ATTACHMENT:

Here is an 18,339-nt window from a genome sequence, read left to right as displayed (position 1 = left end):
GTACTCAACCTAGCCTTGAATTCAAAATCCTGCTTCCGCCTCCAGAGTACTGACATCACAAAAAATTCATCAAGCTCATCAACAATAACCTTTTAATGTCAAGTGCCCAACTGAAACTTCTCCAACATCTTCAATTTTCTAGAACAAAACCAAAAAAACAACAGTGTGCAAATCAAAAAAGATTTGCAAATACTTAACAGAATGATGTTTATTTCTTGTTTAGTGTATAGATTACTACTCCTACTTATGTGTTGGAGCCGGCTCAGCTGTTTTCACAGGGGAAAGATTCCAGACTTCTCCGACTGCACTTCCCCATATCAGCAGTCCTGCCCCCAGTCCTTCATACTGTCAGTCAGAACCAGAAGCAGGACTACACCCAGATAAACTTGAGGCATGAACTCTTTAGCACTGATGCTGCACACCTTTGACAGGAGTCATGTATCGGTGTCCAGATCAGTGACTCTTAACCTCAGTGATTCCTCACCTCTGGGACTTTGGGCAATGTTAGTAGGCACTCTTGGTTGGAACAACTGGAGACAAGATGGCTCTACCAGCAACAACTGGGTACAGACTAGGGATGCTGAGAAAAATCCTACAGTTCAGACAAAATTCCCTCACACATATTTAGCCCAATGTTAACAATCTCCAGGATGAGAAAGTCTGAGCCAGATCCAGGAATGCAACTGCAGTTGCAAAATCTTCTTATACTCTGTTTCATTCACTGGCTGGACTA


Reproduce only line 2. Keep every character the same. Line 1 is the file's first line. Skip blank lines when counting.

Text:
GTACTCAACCTAGCCTTGAATTCAAAATCCTGCTTCCGCCTCCAGAGTACTGACATCACAAAAAATTCATCAAGCTCATCAACAATAACCTTTTAATGTCAAGTGCCCAACTGAAACTTCTCCAACATCTTCAATTTTCTAGAACAAAACCAAAAAAACAACAGTGTGCAAATCAAAAAAGATTTGCAAATACTTAACAGAATGATGTTTATTTCTTGTTTAGTGTATAGATTACTACTCCTACTTATGTGTTGGAGCCGGCTCAGCTGTTTTCACAGGGGAAAGATTCCAGACTTCTCCGACTGCACTTCCCCATATCAGCAGTCCTGCCCCCAGTCCTTCATACTGTCAGTCAGAACCAGAAGCAGGACTACACCCAGATAAACTTGAGGCATGAACTCTTTAGCACTGATGCTGCACACCTTTGACAGGAGTCATGTATCGGTGTCCAGATCAGTGACTCTTAACCTCAGTGATTCCTCACCTCTGGGACTTTGGGCAATGTTAGTAGGCACTCTTGGTTGGAACAACTGGAGACAAGATGGCTCTACCAGCAACAACTGGGTACAGACTAGGGATGCTGAGAAAAATCCTACAGTTCAGACAAAATTCCCTCACACATATTTAGCCCAATGTTAACAATCTCCAGGATGAGAAAGTCTGAGCCAGATCCAGGAATGCAACTGCAGTTGCAAAATCTTCTTATACTCTGTTTCATTCACTGGCTGGACTA